âSantorini’s vineyards are perhaps among the oldest continuously cultivated in the world,â writes Karen MacNeil in The Wine Bible. However, until the 18th century, most of this wine was produced entirely for home consumption. Today, the wine culture and industry on the volcanic island continues to evolve, and some producers see new opportunities on the horizon.
The roots of the vines go down to 120 feet deep to get nutrients from the hard but mineral-rich volcanic soil. And to protect the grapes from Santorini’s semi-desert climate, the vines themselves are grown in koulouras, or round, low baskets woven close to the earth. By necessity, the grapes are harvested by hand.
âWinemaking in Santorini was initially done on hundreds of traditional canavas,â or farms, explains Marcos Kafouros, president of the Santo Wines cooperative. “It wasn’t until 1948 that the first modern winery was built in Santorini by the Venetsanos brothers.”
In 1956, disaster struck. A massive earthquake struck Santorini, impoverishing many residents and damaging the booming wine industry.
Kafouros describes the following years as “difficult” and notes that the Santo cooperative worked with others to establish the Protected Designation of Origin (PDO) status of Santorini wine in 1971.
A tourism boom began in the late 1970s and continued through the 1990s, Kafouros says. Unfortunately, he presented his own problems.
âAt least 11% of our island has been concreted in recent years,â said Nikos Zorzos, mayor of the Municipality of Santorini. âOur population has grown to 25,000 [from 15,500 in 2011] because the very success of Santorini has meant that everyone wants to work in tourism here.
Help came from the European Union which, from 2010 to 2017, subsidized the promotion of Santorini wine in the United States.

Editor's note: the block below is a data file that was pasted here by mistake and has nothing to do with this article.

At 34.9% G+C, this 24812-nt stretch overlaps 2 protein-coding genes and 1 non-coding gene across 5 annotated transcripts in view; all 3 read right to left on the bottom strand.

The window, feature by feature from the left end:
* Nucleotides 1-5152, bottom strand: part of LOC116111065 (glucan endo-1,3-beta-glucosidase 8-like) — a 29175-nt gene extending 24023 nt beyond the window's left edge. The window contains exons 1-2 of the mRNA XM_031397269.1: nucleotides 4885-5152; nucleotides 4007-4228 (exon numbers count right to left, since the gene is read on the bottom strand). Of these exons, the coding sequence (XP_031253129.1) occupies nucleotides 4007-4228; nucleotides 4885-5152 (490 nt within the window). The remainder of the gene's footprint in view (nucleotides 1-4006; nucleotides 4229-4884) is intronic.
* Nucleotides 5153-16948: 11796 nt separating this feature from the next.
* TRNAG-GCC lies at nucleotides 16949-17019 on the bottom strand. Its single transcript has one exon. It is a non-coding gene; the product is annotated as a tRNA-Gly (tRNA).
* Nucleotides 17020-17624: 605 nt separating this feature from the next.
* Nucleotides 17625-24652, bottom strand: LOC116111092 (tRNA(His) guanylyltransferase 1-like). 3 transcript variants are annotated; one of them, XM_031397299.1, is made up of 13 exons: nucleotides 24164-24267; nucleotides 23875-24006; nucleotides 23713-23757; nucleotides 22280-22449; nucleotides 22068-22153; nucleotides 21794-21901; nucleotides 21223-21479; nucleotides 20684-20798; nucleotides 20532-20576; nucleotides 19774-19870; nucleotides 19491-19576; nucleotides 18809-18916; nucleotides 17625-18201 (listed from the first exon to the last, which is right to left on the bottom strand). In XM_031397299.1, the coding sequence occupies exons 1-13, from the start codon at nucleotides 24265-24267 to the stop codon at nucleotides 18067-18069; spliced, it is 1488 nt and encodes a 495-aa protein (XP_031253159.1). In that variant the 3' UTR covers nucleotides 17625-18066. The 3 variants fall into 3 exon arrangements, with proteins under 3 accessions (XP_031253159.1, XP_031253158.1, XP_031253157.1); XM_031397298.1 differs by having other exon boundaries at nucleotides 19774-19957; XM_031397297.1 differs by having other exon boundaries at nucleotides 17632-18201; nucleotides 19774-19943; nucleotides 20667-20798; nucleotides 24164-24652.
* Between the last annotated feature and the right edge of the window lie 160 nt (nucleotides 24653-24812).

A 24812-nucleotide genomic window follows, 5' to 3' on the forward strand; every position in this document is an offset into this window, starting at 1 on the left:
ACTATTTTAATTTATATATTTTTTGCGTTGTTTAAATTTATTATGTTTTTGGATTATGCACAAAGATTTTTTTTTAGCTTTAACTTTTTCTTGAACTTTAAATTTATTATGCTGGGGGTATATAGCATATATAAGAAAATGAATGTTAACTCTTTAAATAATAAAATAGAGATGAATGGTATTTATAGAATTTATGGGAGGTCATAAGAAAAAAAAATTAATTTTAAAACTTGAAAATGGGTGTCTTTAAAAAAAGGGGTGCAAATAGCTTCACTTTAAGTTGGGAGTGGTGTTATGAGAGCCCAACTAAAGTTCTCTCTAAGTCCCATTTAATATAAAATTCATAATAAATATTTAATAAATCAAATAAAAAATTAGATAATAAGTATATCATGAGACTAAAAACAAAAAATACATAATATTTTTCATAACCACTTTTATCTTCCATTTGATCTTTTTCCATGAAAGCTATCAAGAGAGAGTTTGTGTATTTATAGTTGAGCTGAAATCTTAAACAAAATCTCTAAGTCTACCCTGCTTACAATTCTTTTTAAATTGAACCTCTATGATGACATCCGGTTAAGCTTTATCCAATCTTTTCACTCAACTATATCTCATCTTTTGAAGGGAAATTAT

âAt least 11% of our island has been concreted in recent yearsâ¦ The very success of Santorini has meant that everyone wants to work in tourism here.â –Nikos Zorzos, Mayor of the Municipality of Santorini
Meanwhile, the island adopted in 2012 a decree from the Ministry of the Environment in Athens banning construction on rural land. In 2018, the winegrowers of Santorini convinced the Greek Ministry of Culture to include the island’s traditional wine-making practices in the Greek catalog of intangible cultural heritage sites. Their goal? To show Santorini farmers that there was a potentially profitable alternative to uprooting their vines.
In 2018, the island produced each year nearly two million bottles of PDO wine (the Santorini PDO must be composed of at least 75% Assyrtiko grapes) and several thousand bottles of wines with protected geographical indication (PGI). ). The annual revenue from the PDO alone was 22 million euros (around $ 25.5 million) for an average production price of â¬ 11.50 per bottle (around $ 13.40). Sales were 50% in Greece and 50% worldwide.
After decades of growth, however, Santorini’s wine industry suffered several natural disasters in 2019. The storms of March 30, April 9, and May 5 literally ripped the vines out of the ground.
Petros Vamvakousis, director of Venetsanos Winery, estimates that his label has lost 40% of its yield. âWe got the message,â he says. “The vineyards of Santorini were not protected at all in extreme weather conditions.”
Then came the pandemic. Vamvakousis describes the impact of the 2020 lockdowns as “terrible” because, in addition to the loss of tourism, most of Santorini’s wines are sold in restaurants.
âBut restaurants around the world weren’t open, so for 11 months hardly anyone was buying,â he says. âOur sales collapsed to 4% of what they were in 2019. From 14,208 bottles exported per year to just 558 in 2020. It was a total disaster, and it happened to all the winegrowers in the Isle.”
And yet there was an unexpected bright side to the 2020 harvest. Heavy rains in 2019 helped enrich the stony volcanic soil, and fewer grapes were grown on the vine. As a result, more nutrients were available for the vines, “resulting in excellent quality grapes with good maturation, balanced acidity and a rich and complex aromatic bouquet,” explains Vamvakousis.
Yannis Valambous, owner of Vassaltis Winery, has noticed another ray of hope in the unprecedented pandemic year.
“The pandemic and the inevitable slowdown in sales have led to an accumulation of stocks,” explains Valambous. âInstead of selling in a year, sales took almost two years, at the height of the pandemic, so our customers who returned in 2020 were able to enjoy a 2018 Assyrtiko as their current vintage.â
Consumer feedback on these aged bottles has been plentiful, says Valambous, âand reinforced the opinion we’ve always had: Assyrtiko is best enjoyed with a bit of aging and gets better over time. Until the pandemic, we had not had the chance to offer these stored vintages to the consumer. “
For Valambous, it is a glimmer of hope in the tumult.
“I hope that in the longer term, this will increase the perception and appreciation of consumers of the island’s wines.”